Articles Posted in Injuries to Children

In a few short years, social media has become an inescapable addition to our lives. Each day, one of the first and last things we do include browsing and sharing news and photos with our networks. While these habits are part of our daily routine, in the midst of a personal injury case, it’s advisable to pull away from those activities for some time.

Everything on the internet is public, including so-called “private” profiles. Considerable amounts of personal details can be obtained with a quick scroll over your page. Because all this information is available for general public consumption or for purchase, courts are increasingly allowing social media transcripts admission in court.

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The night of May 28, SWAT officers entered a Habersham County home. They’d received a tip about drug-activity at the house. Issued a no-knock warrant, the officers opted for the method of surprise. They burst through the door and threw a flash grenade into the house, hoping to stun and temporarily disable suspects. The grenade landed, exploding in the crib of 19-month old Bounkham Phonesavanh.  The SWAT invasion proved futile and tragic. There were no suspects and no drugs in the home.

The Phonesavanh family are not Atlanta natives. They are from Wisconsin and temporarily staying with family. Because the grenade landed directly in the baby’s crib, the incident left Baby Bou Bou, as he is fondly known, with an injured brain, collapsed lung, and disfigured face. Hearing of the child’s injuries, the Habersham county sheriff told news sources the police department would accept liability for coverage of the boy’s injuries.

Fast forward three months later, and Baby Bou Bou’s condition has greatly improved. However, his medical bills are rising exponentially and approaching $800,000. The Habersham County Board of Commissioners declared that they don’t intend on paying medical expenses. While they are fully responsible for the boy’s injuries, they did not give reasons why they are neglecting accountability.

It’s that time of year again! Swimming pools, beaches and water parks are packed with families eager to cool off in the stifling summer heat. While plenty of great memories are sure to be made poolside, it’s also a good time to remind parents and guardians of the dangers of water activities.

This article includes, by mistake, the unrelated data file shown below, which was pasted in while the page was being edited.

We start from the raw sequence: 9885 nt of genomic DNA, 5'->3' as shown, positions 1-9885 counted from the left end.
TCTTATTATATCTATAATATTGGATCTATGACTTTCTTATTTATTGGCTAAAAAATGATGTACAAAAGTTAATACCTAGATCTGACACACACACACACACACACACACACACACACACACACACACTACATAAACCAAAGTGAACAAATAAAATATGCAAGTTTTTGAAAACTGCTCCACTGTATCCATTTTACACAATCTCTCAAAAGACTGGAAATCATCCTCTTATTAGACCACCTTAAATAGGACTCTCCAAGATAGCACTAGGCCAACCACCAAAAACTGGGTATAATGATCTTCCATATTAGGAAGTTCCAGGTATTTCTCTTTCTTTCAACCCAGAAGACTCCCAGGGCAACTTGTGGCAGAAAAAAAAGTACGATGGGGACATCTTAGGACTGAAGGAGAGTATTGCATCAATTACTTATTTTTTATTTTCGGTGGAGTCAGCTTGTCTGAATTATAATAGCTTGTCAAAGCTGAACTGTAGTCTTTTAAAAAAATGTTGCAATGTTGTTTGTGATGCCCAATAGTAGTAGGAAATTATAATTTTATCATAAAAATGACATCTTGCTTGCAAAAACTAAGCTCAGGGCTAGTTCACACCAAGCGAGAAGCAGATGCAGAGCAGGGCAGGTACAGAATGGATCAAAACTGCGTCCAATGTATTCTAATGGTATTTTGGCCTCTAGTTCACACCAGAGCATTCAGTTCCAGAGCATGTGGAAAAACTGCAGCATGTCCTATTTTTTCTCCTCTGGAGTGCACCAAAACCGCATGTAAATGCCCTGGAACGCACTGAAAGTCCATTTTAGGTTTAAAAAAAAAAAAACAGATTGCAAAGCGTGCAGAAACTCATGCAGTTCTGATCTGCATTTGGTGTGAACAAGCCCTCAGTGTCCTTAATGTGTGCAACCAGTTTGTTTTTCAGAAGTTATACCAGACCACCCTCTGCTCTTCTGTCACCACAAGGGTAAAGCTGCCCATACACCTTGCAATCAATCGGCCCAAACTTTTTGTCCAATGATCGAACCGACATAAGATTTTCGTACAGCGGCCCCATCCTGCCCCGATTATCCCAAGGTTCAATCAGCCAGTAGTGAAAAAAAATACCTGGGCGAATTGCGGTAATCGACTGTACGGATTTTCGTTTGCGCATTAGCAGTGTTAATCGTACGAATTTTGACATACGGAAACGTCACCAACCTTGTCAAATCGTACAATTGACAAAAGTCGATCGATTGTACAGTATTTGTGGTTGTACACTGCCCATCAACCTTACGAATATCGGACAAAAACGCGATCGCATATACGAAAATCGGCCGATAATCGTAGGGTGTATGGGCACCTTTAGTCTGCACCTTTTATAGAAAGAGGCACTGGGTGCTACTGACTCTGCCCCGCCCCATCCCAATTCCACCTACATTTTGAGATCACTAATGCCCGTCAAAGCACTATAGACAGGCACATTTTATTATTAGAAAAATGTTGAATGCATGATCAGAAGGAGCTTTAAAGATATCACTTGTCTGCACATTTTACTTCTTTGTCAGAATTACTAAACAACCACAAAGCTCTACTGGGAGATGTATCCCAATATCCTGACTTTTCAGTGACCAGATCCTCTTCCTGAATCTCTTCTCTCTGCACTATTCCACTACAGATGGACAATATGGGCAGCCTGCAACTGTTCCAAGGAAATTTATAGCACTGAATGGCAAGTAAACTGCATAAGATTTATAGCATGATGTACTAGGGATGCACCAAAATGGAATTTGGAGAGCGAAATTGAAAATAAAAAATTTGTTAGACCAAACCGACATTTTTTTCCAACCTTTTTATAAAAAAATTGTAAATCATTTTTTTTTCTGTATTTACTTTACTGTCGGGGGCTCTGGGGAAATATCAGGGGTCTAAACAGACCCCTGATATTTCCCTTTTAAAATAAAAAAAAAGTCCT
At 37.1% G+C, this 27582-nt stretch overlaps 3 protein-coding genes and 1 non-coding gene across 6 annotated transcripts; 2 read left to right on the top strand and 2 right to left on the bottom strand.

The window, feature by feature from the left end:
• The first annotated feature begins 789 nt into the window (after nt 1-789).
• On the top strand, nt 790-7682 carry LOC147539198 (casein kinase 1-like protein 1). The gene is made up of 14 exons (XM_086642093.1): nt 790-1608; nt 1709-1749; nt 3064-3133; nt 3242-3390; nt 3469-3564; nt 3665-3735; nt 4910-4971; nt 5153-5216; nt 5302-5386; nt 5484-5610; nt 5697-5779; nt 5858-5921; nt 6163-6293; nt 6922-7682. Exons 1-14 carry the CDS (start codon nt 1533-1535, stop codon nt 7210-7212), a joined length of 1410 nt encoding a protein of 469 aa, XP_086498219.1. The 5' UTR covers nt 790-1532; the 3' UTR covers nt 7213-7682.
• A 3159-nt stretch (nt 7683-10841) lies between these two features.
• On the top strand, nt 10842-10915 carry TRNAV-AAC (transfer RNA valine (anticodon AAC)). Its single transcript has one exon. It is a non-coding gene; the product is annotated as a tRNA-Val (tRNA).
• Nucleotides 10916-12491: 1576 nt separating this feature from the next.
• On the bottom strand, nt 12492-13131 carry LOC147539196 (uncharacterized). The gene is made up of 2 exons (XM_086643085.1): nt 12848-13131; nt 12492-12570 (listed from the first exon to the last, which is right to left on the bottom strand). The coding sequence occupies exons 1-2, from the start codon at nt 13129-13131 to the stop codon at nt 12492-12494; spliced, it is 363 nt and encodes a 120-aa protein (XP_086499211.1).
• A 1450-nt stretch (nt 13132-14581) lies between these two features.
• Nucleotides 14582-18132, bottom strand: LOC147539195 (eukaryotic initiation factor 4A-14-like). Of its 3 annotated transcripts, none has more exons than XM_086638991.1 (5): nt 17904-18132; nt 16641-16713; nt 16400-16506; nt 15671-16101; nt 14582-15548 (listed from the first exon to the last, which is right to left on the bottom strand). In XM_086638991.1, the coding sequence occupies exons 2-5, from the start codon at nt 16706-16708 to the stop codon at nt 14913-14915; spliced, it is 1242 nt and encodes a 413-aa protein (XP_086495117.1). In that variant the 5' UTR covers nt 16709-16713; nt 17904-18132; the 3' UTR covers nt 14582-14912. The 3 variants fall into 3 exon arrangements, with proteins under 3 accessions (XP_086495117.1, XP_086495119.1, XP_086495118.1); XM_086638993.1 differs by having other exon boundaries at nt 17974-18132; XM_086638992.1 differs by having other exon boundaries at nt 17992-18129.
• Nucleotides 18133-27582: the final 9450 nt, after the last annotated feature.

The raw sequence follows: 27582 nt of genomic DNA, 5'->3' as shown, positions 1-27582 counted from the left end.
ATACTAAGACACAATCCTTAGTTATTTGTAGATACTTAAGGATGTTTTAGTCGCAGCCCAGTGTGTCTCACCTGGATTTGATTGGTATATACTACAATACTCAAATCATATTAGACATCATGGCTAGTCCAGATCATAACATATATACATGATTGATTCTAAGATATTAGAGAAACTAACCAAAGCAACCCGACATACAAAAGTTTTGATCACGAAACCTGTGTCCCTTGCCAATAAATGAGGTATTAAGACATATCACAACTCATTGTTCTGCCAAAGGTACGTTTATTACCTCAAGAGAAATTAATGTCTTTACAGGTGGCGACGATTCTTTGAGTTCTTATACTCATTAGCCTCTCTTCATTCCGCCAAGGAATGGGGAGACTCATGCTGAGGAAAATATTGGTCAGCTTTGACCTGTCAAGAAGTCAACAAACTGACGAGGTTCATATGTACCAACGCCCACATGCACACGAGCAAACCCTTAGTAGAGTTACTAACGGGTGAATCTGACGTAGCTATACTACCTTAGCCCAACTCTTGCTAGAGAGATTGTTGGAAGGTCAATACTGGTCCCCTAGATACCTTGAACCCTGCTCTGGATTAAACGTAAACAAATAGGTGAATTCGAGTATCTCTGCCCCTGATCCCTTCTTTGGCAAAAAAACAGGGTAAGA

According to the Centers for Disease Control and Prevention, 10 people die every day from drowning which is an average of 3,880 people per year. After motor vehicle accidents, drowning is the leading cause of injury-related death among children of all ages. 90% of these parents say they were watching their children, however, were distracted by other activities such as reading, talking or taking care of another child.

It only takes a second for a child to get into trouble. Furthermore, drowning rarely involves splashing, waving and yelling as you might see in a movie scene. This is proven by the fact that half of all drowning deaths take place within 25 yards of a parent. Drowning does not look like drowning:

Despite the season or temperature, many in the South enjoy time spent outdoors, especially for grilling and camping. And as summer quickly approaches, the number of people engaging in fire-related activities will increase. Unfortunately, many will initiate such hoopla unschooled in fire safety guidelines.

Grills and campfires are the two most common sources of fire-related injury and property damage. Grills are fueled by propane or liquid petroleum, while campfires usually burn with wood or coal. In both instances, the fires created can lead to expensive property damage and disfiguring injury if not carefully constructed, maintained, and extinguished.

Summer staples like spray-on sunscreen and bug spray are also highly flammable, which can compound the risk of injury by fire.

At McAleer Law, we specialize in personal injury and wrongful death litigation. Unfortunately, mistakes made before you contact an attorney could hamper your ability to recover compensation. You can increase your chances of having a successful case and recovering damages with these 10 tips:

  1. Know your rights. It is important to understand the rights entitled to you by both the state and federal government. Use to stay informed about Georgia’s legal system.